He made the comments just days after the government began auditing the books and it would appear that the financial situation the new administration has been left in, is worse than initially expected.
Austerity was the buzz work of the PP's campaign but even tougher cuts may have to be introduced to balance the books and get the Balearics' accounts back in the black.
The battle over debt has already broken out in Palma City Council with it apparently being double the 200 million euros it was understood to be.
And, the regional government is facing similar financial complications.
For example, there is 27 million euros outstanding on the city's new convention centre, hence why workers have been ordered to down tools by the construction company.
At the moment, the project has come to a grinding halt.
Local transport companies are owed 4.4 million euros and the agencies responsible for transferring patients to the mainland are waiting to be paid the 1.1 million euros the previous government owed them. Yesterday, Bauza said that it is unacceptable for families to be mad to tighten their belts and reduce their spending if the government does not set an example.
Bauza also revealed that the information he has received so far from the government's supplies, contractors and civil servants don't match the real state of the accounts which the previous government left behind. There are things which quite simply don't add up, the President said.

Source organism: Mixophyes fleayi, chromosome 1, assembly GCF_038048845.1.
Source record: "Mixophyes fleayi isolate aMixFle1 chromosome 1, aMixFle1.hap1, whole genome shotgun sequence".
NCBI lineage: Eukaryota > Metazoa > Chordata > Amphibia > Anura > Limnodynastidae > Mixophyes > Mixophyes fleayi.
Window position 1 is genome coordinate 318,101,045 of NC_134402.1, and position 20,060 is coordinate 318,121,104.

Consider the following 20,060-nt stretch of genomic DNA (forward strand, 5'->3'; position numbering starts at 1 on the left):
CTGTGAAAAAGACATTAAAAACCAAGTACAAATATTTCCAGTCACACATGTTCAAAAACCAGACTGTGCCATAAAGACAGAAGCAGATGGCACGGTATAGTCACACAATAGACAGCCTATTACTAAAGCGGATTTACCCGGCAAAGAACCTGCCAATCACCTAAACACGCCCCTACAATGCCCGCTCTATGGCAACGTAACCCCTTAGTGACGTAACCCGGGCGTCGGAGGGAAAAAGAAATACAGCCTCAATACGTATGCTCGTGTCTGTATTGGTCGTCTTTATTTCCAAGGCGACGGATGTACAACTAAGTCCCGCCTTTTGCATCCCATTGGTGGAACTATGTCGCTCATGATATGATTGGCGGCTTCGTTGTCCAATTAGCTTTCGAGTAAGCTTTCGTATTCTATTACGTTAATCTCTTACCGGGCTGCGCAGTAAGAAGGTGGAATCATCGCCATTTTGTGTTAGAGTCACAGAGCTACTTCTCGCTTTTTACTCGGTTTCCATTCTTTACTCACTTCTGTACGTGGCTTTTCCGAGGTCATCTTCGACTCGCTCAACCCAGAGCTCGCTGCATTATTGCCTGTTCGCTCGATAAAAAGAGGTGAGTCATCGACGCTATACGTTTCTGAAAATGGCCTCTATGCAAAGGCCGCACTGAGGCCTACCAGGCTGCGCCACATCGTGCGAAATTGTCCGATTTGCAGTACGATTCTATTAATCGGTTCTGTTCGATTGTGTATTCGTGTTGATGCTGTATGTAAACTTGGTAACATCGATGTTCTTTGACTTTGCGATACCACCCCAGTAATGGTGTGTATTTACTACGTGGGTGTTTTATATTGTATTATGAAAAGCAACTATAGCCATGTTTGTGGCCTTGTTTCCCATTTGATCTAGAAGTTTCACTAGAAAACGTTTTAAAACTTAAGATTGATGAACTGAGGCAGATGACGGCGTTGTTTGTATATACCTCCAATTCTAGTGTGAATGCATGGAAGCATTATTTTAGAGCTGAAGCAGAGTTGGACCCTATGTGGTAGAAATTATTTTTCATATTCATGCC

However, he was also keen to stress that there is no need for those with outstanding bills to worry.
He explained that as soon as the government has audited all the accounts and examined the books, a special payment plan will be drawn up to ensure that all outstanding bills are paid. Having to face up to the recession is one thing but have outstanding bills with the local administration is another situation altogether and one these businesses can well do without, Bauza said.
Ironically, Bauza yesterday announced that the top advisors to the government will get pay rises of between eight and 21 percent.
Granted, the size of the cabinet has been slashed and the number of ministries reduced meaning there will be less senior advisors, but the announcement of a pay increase does not quite sit comfortably with his austerity plans.
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